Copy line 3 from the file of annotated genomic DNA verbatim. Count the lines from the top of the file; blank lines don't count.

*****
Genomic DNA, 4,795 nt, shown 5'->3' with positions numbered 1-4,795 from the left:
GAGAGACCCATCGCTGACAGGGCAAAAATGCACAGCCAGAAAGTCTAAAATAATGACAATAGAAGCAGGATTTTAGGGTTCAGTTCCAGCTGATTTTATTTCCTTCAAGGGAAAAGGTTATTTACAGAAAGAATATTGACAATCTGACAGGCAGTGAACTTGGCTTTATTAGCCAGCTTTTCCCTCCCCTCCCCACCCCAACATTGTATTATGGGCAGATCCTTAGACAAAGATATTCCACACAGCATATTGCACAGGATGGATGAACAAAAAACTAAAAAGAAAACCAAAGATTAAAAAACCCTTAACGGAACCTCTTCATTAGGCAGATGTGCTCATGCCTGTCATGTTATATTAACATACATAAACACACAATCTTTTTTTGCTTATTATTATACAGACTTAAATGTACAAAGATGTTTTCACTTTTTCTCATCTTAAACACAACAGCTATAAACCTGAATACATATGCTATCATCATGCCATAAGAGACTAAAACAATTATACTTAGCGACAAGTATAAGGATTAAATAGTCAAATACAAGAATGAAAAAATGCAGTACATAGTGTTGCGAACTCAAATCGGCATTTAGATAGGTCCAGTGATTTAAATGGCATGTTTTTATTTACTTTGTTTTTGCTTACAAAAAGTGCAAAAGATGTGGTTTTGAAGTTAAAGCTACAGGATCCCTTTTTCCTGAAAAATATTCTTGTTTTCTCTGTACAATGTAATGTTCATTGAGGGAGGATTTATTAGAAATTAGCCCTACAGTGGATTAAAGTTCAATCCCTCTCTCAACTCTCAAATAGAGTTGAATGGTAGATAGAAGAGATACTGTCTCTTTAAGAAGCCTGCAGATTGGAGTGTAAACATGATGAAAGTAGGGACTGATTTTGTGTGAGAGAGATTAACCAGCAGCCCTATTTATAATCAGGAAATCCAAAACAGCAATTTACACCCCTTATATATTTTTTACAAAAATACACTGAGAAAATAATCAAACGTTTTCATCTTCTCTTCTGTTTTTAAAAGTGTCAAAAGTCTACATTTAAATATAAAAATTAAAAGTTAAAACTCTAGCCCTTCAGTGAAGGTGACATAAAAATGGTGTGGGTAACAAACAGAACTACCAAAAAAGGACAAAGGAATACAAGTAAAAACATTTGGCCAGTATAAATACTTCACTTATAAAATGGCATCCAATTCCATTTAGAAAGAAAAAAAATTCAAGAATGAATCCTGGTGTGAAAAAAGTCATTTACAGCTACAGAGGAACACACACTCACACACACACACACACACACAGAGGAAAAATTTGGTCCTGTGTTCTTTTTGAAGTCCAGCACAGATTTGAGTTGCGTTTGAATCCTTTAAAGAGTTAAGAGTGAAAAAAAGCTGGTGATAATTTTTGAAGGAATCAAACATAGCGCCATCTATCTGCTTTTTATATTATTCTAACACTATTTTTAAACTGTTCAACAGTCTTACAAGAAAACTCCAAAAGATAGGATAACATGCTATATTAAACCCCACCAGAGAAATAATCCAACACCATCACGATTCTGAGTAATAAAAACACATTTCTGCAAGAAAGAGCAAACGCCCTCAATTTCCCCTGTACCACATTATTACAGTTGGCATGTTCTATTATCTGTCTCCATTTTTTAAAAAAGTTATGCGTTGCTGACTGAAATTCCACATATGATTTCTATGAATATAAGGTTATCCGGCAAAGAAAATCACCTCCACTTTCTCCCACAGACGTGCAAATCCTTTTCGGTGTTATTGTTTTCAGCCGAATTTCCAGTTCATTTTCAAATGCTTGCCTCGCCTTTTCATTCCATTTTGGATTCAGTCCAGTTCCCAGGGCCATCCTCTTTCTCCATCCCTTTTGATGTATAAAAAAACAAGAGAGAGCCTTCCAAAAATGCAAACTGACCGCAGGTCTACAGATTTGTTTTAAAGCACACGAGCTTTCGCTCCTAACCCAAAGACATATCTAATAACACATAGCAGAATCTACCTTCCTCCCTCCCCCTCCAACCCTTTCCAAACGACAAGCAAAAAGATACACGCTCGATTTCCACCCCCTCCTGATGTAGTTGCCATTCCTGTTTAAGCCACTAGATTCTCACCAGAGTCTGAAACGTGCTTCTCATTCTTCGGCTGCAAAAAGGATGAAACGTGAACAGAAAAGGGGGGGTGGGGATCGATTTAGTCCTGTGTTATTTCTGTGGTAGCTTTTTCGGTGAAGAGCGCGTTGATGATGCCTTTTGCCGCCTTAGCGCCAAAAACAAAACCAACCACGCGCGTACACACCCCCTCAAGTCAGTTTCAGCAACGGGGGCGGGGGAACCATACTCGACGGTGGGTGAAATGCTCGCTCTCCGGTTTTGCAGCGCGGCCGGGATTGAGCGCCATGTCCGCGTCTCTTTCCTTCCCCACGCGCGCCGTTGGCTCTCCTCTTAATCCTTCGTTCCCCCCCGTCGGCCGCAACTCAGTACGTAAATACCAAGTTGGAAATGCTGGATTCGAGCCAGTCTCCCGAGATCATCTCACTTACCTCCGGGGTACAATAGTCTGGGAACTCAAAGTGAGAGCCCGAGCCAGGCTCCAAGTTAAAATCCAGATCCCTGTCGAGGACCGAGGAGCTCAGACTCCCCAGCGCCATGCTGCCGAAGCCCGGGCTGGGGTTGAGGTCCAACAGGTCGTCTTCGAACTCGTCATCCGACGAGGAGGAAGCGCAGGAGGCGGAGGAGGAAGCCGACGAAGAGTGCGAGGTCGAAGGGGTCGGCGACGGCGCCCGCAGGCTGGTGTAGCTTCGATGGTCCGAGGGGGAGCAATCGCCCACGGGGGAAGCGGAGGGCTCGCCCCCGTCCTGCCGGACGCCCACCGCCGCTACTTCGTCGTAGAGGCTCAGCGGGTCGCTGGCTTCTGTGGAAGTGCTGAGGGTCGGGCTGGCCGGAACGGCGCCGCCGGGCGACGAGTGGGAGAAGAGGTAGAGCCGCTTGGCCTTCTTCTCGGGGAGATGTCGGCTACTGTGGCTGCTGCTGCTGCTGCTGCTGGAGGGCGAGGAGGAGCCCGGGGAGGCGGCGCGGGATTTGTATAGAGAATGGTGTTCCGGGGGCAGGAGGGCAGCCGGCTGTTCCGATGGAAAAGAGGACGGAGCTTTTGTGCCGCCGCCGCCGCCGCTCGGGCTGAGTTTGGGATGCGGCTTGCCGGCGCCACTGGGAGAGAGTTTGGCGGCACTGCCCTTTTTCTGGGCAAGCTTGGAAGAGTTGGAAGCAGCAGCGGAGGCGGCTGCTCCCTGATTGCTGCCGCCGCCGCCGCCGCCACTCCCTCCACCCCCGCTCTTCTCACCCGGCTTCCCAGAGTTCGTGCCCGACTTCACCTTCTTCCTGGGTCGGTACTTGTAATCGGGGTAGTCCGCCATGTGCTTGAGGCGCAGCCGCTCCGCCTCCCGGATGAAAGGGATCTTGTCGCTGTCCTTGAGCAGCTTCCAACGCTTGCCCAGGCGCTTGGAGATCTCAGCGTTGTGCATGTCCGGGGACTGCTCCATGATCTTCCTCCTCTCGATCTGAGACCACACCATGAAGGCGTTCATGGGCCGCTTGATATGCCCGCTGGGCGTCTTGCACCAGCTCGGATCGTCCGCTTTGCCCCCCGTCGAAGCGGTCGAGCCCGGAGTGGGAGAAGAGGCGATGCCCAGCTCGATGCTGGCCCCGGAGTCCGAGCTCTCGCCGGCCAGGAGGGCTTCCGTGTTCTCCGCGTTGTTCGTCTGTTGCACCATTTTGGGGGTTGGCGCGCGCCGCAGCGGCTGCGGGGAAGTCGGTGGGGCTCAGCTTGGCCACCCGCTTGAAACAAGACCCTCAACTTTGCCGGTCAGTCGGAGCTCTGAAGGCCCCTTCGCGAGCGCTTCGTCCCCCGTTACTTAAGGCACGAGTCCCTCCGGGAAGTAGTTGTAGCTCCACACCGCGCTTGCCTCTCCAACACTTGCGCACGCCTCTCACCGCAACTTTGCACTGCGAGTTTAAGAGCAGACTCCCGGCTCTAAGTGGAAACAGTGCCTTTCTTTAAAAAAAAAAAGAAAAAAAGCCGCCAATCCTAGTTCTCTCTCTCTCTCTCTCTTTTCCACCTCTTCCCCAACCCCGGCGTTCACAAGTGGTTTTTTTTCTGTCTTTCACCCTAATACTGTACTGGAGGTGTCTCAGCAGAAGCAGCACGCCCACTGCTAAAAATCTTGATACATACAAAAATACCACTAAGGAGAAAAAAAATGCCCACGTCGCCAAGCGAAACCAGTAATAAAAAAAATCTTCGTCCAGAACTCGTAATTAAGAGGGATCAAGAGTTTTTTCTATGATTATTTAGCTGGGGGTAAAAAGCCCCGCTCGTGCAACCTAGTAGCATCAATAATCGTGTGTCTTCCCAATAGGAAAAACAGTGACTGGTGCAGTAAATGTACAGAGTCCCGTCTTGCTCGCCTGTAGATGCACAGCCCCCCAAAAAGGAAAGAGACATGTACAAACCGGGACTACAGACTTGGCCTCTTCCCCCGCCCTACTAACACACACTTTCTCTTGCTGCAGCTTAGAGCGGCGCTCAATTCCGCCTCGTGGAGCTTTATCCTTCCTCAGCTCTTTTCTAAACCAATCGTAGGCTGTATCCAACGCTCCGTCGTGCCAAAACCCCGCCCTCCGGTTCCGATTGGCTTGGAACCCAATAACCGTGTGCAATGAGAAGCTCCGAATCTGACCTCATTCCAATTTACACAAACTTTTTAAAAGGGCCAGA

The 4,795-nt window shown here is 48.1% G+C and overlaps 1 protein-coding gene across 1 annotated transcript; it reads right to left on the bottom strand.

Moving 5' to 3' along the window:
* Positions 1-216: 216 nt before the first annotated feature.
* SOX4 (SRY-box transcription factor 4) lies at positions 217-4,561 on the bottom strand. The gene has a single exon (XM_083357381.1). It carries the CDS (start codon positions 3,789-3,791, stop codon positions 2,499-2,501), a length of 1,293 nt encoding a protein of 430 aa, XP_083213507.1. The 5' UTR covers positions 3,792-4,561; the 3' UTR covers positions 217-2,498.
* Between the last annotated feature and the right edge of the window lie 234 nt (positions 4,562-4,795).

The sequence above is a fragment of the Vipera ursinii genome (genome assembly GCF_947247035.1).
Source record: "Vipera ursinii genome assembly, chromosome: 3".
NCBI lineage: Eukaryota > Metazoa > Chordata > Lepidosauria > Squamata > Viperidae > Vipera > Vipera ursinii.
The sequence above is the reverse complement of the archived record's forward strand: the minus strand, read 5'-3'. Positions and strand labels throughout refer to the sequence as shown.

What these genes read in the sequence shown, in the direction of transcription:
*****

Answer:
The 4,795-nt window shown here is 48.1% G+C and overlaps 1 protein-coding gene across 1 annotated transcript; it reads right to left on the bottom strand.